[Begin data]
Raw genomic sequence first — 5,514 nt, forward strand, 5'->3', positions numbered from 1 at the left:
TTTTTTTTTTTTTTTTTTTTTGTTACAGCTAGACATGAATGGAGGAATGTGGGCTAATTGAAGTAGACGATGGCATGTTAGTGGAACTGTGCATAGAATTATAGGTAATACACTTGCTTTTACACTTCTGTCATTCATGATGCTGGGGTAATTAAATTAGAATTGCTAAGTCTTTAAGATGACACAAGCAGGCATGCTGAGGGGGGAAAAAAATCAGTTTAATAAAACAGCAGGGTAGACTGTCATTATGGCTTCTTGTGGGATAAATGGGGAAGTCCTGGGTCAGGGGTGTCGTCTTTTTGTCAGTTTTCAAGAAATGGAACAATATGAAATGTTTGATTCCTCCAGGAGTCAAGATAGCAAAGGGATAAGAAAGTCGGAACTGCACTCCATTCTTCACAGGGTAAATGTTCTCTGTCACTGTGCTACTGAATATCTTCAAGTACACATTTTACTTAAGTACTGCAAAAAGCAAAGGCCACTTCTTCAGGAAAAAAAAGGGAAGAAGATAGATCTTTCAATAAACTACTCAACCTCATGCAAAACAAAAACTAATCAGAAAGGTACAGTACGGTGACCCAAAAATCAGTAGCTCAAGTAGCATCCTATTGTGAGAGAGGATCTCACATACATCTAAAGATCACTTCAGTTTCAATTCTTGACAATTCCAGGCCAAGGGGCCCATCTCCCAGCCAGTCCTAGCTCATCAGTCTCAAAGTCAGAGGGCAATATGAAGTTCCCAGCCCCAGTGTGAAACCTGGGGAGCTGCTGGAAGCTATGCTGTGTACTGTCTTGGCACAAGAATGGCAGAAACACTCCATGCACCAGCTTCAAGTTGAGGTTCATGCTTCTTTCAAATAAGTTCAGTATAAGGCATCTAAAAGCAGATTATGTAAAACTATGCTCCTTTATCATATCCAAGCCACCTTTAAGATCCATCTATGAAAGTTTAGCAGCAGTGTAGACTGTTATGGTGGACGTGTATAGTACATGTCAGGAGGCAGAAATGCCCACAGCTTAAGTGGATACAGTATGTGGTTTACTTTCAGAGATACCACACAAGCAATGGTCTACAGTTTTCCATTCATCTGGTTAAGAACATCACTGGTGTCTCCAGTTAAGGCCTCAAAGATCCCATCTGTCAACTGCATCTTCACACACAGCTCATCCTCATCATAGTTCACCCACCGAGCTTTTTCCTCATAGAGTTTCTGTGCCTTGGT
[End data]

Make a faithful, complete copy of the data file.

Raw genomic sequence first — 5,514 nt, forward strand, 5'->3', positions numbered from 1 at the left:
TTTTTTTTTTTTTTTTTTTTTGTTACAGCTAGACATGAATGGAGGAATGTGGGCTAATTGAAGTAGACGATGGCATGTTAGTGGAACTGTGCATAGAATTATAGGTAATACACTTGCTTTTACACTTCTGTCATTCATGATGCTGGGGTAATTAAATTAGAATTGCTAAGTCTTTAAGATGACACAAGCAGGCATGCTGAGGGGGGAAAAAAATCAGTTTAATAAAACAGCAGGGTAGACTGTCATTATGGCTTCTTGTGGGATAAATGGGGAAGTCCTGGGTCAGGGGTGTCGTCTTTTTGTCAGTTTTCAAGAAATGGAACAATATGAAATGTTTGATTCCTCCAGGAGTCAAGATAGCAAAGGGATAAGAAAGTCGGAACTGCACTCCATTCTTCACAGGGTAAATGTTCTCTGTCACTGTGCTACTGAATATCTTCAAGTACACATTTTACTTAAGTACTGCAAAAAGCAAAGGCCACTTCTTCAGGAAAAAAAAGGGAAGAAGATAGATCTTTCAATAAACTACTCAACCTCATGCAAAACAAAAACTAATCAGAAAGGTACAGTACGGTGACCCAAAAATCAGTAGCTCAAGTAGCATCCTATTGTGAGAGAGGATCTCACATACATCTAAAGATCACTTCAGTTTCAATTCTTGACAATTCCAGGCCAAGGGGCCCATCTCCCAGCCAGTCCTAGCTCATCAGTCTCAAAGTCAGAGGGCAATATGAAGTTCCCAGCCCCAGTGTGAAACCTGGGGAGCTGCTGGAAGCTATGCTGTGTACTGTCTTGGCACAAGAATGGCAGAAACACTCCATGCACCAGCTTCAAGTTGAGGTTCATGCTTCTTTCAAATAAGTTCAGTATAAGGCATCTAAAAGCAGATTATGTAAAACTATGCTCCTTTATCATATCCAAGCCACCTTTAAGATCCATCTATGAAAGTTTAGCAGCAGTGTAGACTGTTATGGTGGACGTGTATAGTACATGTCAGGAGGCAGAAATGCCCACAGCTTAAGTGGATACAGTATGTGGTTTACTTTCAGAGATACCACACAAGCAATGGTCTACAGTTTTCCATTCATCTGGTTAAGAACATCACTGGTGTCTCCAGTTAAGGCCTCAAAGATCCCATCTGTCAACTGCATCTTCACACACAGCTCATCCTCATCATAGTTCACCCACCGAGCTTTTTCCTCATAGAGTTTCTGTGCCTTGGT